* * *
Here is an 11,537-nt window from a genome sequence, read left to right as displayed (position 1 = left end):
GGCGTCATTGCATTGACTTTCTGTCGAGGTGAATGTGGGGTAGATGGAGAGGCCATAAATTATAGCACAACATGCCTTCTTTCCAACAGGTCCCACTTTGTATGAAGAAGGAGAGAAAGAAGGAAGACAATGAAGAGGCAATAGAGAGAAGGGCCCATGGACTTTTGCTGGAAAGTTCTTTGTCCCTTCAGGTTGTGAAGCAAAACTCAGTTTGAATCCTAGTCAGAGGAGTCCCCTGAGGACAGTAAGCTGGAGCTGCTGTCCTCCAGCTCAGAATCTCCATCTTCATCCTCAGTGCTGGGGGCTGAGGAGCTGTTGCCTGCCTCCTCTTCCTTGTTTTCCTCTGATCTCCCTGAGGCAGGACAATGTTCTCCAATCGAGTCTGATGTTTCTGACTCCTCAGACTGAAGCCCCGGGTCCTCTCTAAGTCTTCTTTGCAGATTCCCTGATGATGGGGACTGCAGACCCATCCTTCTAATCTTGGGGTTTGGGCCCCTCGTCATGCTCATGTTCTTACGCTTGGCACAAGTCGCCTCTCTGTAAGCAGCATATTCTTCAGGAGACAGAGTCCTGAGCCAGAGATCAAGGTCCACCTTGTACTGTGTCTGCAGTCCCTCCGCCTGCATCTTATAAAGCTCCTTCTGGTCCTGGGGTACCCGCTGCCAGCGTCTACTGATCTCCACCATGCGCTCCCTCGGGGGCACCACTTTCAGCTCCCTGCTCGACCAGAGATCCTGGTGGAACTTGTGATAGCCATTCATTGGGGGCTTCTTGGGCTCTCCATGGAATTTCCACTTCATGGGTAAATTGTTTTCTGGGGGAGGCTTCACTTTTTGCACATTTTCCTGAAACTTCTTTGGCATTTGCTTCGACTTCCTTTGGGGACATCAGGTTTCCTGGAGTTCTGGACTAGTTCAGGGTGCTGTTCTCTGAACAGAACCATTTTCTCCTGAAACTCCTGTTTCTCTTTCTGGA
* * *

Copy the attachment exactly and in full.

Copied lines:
Here is an 11,537-nt window from a genome sequence, read left to right as displayed (position 1 = left end):
GGCGTCATTGCATTGACTTTCTGTCGAGGTGAATGTGGGGTAGATGGAGAGGCCATAAATTATAGCACAACATGCCTTCTTTCCAACAGGTCCCACTTTGTATGAAGAAGGAGAGAAAGAAGGAAGACAATGAAGAGGCAATAGAGAGAAGGGCCCATGGACTTTTGCTGGAAAGTTCTTTGTCCCTTCAGGTTGTGAAGCAAAACTCAGTTTGAATCCTAGTCAGAGGAGTCCCCTGAGGACAGTAAGCTGGAGCTGCTGTCCTCCAGCTCAGAATCTCCATCTTCATCCTCAGTGCTGGGGGCTGAGGAGCTGTTGCCTGCCTCCTCTTCCTTGTTTTCCTCTGATCTCCCTGAGGCAGGACAATGTTCTCCAATCGAGTCTGATGTTTCTGACTCCTCAGACTGAAGCCCCGGGTCCTCTCTAAGTCTTCTTTGCAGATTCCCTGATGATGGGGACTGCAGACCCATCCTTCTAATCTTGGGGTTTGGGCCCCTCGTCATGCTCATGTTCTTACGCTTGGCACAAGTCGCCTCTCTGTAAGCAGCATATTCTTCAGGAGACAGAGTCCTGAGCCAGAGATCAAGGTCCACCTTGTACTGTGTCTGCAGTCCCTCCGCCTGCATCTTATAAAGCTCCTTCTGGTCCTGGGGTACCCGCTGCCAGCGTCTACTGATCTCCACCATGCGCTCCCTCGGGGGCACCACTTTCAGCTCCCTGCTCGACCAGAGATCCTGGTGGAACTTGTGATAGCCATTCATTGGGGGCTTCTTGGGCTCTCCATGGAATTTCCACTTCATGGGTAAATTGTTTTCTGGGGGAGGCTTCACTTTTTGCACATTTTCCTGAAACTTCTTTGGCATTTGCTTCGACTTCCTTTGGGGACATCAGGTTTCCTGGAGTTCTGGACTAGTTCAGGGTGCTGTTCTCTGAACAGAACCATTTTCTCCTGAAACTCCTGTTTCTCTTTCTGGA